Notwithstanding New Zealand’s outstanding record in combating Covid-19, the virus is unlikely ever to die out completely, the country’s health chief has warned.
Even with widespread vaccinations, it could remain highly transmissible – although less deadly.
Viruses change but don’t easily die out
Speaking during an interview on New Zealand’s popular AM Show yesterday (Wednesday), the Director General of Health, Dr Ashley Bloomfield, said if the new variants of Covid-19 escape managed isolation and quarantine, the impact could be greater than it was for the country in 2020.
“If you think about influenza, which was first recorded in 1172, I think, in Europe … these viruses don’t tend to die out … They change over time and in fact what we are seeing with these new variants is that they tend become more transmissible and less deadly over time,” he noted.
The current crop of vaccines would help people to develop immunity, as would the natural immunity that people who had been infected would also develop.
Stringent border controls no guarantee
Bloomfield said that although New Zealand had stringent border entry and quarantine requirements for anyone entering the country, there was always the possibility that the virus or a variant could slip through.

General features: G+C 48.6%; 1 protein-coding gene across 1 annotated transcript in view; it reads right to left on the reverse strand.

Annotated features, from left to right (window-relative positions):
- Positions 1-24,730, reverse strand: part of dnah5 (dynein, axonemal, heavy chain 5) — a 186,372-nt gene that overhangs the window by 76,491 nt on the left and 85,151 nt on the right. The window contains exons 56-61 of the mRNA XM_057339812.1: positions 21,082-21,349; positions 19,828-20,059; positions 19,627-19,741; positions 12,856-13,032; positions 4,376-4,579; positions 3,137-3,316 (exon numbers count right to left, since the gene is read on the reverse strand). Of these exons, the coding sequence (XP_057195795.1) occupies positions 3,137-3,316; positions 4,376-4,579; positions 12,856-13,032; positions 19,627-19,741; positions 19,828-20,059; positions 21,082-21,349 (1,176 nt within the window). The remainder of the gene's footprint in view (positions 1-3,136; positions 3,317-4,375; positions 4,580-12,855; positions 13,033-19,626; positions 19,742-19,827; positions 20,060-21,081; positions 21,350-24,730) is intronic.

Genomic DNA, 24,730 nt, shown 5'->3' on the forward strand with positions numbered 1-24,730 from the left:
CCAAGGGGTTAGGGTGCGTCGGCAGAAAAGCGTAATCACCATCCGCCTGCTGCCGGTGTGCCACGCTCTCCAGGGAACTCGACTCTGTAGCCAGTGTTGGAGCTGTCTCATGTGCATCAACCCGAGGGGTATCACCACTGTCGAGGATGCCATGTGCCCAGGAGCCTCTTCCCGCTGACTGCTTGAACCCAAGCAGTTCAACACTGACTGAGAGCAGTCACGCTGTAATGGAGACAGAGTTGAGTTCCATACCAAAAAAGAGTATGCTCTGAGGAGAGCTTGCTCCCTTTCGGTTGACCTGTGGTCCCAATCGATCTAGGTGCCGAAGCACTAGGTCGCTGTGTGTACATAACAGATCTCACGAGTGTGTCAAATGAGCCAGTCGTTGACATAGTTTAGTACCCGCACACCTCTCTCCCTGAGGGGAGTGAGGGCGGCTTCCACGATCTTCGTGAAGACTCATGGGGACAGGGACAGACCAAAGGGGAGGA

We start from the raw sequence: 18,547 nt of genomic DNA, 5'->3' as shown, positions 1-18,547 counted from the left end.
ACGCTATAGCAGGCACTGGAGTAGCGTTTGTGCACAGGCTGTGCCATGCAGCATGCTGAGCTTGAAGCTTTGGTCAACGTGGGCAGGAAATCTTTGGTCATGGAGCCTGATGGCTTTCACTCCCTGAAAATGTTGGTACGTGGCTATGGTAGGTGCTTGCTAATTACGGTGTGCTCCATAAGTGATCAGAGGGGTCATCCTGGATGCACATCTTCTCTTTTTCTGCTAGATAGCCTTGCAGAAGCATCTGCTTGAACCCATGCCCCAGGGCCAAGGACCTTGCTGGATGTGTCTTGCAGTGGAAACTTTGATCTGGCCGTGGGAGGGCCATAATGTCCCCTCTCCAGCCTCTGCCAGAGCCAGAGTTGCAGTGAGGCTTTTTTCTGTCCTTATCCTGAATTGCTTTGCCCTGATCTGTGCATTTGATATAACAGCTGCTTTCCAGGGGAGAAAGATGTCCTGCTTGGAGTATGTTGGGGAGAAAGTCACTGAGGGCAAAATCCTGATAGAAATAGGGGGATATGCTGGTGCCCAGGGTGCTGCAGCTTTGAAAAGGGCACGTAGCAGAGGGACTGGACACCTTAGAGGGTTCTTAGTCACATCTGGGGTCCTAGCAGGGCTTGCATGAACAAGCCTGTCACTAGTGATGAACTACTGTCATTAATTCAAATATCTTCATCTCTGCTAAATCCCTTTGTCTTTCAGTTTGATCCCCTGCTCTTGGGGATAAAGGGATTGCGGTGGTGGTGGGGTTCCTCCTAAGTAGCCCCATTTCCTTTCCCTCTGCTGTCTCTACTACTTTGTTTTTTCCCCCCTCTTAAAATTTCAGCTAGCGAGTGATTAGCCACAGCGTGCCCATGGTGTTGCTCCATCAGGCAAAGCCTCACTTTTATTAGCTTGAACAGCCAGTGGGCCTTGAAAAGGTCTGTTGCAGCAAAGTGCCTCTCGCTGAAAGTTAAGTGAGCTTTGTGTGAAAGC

“We’ve got a huge amount of effort going in at the border to make sure it’s as watertight as it can be, but it’s a big operation.”
One mutation that emerged in the UK and another in South Africa, both said to be more infectious, had already been detected in New Zealand’s managed isolation facilities.
Future lockdowns remain a possibility
He emphasised that lockdowns could still be implemented in the future if the situation warranted it. “That’s not something we would reach for straightaway and it very much depends on the situation,” he explained.
Bloomfield also warned that usage of the Covid Tracer app had reduced dramatically over the festive season.
“We’ve all been on holiday; we’ve been out of our usual routines but we’re getting back into those now, and now’s the time not to be complacent. We’ve got to be more vigilant than we were last year,” he said.